Forgive us our trespasses…

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It’s one thing to come to Mass each week, and be satisfied that we’ve fulfilled our obligation to God, and some of us might even call themselves devout, and holy Catholics. Today’s Epistle, however, challenges each of us at our core and insists on the “conversion of heart” that will help us sustain healthy relationships in our families, our neighborhoods and even in our church. It makes sense to me that when we are right with God our lives run more smoothly and much more pleasantly.

St. Paul lists some virtues that grow from our conversion – compassion, kindness, etc., and yes, we experience deeper levels of conversion many times! I’ve often wondered which of these, listed above, is more difficult to realize. They all require our cooperation and discipline. Of course, much will depend on our temperament, our family background, and our choices, especially choices that we repeat many times. Personally, I believe that forgiveness is the key to the others. Besides Gospel teachings, psychological research has found that forgiveness is a major key to healthy relationships. After all, we pray, “Forgive us our trespasses, as we forgive those who have trespassed against us.”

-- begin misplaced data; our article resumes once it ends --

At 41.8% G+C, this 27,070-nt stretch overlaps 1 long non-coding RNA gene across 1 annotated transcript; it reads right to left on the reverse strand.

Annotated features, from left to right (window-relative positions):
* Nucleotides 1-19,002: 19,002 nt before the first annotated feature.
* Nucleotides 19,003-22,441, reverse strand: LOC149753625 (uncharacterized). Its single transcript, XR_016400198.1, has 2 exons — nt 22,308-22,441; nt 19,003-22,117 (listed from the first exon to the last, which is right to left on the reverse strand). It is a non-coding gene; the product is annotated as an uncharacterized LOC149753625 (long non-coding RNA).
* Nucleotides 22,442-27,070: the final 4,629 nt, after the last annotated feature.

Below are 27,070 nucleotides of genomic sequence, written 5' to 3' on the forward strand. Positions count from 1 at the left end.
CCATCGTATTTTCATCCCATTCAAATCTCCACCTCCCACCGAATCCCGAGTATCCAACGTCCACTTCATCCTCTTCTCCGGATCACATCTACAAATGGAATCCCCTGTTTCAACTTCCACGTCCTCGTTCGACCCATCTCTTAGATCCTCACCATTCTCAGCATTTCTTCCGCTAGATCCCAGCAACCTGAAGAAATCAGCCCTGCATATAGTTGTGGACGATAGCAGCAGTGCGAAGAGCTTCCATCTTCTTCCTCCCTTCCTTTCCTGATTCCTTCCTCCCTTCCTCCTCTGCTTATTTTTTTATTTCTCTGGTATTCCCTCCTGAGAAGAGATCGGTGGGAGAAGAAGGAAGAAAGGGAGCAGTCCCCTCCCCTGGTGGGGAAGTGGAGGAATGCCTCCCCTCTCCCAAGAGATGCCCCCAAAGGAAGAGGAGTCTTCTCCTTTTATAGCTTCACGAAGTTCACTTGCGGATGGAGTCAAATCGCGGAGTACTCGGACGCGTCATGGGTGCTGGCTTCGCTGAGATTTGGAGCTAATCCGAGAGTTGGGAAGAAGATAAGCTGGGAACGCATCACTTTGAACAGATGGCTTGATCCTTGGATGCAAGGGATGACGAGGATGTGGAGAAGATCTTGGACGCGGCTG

Some women are afraid that being forgiving, compassionate, patient and humble will inevitably lead to being abused, physically, psychologically, emotionally or spiritually. Nothing is further from the truth – Jesus simply asked that we love. The irony of this common belief is that St. Paul usually preached to men – some of them were misusing their power – and his messages were often focused on their spiritual status as leaders of the church and the heads of their families. Perhaps men of his time struggled with the word “gentleness;” however one classical definition of that word reads “restrained strength for the sake of those who are weaker.”

In our era, men, women, children and youth claim and use power – or gentleness – to influence their relationships, so it’s good to think about what they mean in our everyday lives. We know in our hearts that forgiveness is always needed, and that St. Paul’s message is meaningful for our times.

Dorothy Hathway, CSJA